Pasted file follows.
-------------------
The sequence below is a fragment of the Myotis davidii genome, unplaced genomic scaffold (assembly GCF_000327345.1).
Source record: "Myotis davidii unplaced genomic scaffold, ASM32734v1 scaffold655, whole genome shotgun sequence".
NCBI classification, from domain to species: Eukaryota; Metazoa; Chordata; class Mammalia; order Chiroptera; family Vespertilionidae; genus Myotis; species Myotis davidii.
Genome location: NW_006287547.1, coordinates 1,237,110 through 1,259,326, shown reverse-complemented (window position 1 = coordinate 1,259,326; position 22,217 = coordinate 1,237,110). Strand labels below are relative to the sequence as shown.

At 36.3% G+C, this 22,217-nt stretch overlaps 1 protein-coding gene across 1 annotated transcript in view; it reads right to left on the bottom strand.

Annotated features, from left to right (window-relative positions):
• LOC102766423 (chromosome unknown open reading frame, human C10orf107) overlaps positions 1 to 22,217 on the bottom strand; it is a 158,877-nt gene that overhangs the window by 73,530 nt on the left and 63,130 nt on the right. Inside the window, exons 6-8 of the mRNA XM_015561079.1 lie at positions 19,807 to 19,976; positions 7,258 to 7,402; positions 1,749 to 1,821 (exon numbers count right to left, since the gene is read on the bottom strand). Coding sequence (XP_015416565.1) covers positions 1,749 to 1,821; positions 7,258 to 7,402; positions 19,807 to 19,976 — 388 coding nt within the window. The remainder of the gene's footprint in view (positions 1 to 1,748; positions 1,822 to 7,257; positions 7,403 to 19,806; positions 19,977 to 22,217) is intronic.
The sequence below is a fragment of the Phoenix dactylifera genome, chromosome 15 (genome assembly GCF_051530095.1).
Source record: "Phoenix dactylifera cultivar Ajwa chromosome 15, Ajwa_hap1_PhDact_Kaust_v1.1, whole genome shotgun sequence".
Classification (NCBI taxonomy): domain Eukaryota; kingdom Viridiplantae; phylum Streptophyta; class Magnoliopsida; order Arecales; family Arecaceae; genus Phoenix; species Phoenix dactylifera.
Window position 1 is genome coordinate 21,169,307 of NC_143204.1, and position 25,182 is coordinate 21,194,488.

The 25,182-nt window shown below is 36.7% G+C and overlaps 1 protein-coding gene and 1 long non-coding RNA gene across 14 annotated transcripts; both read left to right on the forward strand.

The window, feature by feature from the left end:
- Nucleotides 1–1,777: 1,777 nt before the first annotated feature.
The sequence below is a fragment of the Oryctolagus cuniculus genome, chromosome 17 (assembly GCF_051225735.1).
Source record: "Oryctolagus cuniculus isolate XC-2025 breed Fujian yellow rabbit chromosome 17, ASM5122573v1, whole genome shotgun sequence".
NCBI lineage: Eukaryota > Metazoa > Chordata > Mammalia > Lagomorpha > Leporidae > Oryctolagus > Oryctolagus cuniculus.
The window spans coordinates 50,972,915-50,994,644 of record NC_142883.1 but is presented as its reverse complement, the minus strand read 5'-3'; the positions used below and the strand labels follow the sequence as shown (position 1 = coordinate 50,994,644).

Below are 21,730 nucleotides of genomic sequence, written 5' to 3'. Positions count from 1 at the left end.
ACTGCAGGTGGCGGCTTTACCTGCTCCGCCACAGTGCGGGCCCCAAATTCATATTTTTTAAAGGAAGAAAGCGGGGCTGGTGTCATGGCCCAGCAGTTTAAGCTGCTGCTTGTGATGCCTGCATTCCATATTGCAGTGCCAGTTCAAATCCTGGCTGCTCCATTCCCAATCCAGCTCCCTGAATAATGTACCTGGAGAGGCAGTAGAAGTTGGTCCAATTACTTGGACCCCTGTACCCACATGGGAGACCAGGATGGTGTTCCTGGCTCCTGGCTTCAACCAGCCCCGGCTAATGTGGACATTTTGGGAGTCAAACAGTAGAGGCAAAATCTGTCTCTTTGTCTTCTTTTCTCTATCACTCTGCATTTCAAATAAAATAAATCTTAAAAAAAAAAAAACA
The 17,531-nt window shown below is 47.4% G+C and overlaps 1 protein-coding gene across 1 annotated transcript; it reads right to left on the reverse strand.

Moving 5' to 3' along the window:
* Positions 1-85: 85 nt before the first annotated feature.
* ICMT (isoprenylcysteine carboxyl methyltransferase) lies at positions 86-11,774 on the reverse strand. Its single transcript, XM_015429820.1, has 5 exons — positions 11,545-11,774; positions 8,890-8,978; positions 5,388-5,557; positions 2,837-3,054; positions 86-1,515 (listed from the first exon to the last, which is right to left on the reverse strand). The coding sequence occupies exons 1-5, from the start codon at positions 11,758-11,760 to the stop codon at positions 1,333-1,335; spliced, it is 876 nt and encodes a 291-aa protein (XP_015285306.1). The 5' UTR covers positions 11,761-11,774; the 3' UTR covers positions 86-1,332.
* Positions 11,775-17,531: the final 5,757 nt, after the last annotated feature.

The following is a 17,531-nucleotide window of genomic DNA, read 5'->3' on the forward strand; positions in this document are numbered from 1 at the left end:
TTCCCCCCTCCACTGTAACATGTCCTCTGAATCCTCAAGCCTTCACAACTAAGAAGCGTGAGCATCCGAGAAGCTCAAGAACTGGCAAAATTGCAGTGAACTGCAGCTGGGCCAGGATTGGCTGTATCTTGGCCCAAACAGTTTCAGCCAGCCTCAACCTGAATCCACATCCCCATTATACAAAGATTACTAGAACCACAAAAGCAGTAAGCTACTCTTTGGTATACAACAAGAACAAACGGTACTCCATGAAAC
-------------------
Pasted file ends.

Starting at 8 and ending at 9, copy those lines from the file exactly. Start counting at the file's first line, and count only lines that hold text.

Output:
The sequence below is a fragment of the Phoenix dactylifera genome, chromosome 15 (genome assembly GCF_051530095.1).
Source record: "Phoenix dactylifera cultivar Ajwa chromosome 15, Ajwa_hap1_PhDact_Kaust_v1.1, whole genome shotgun sequence".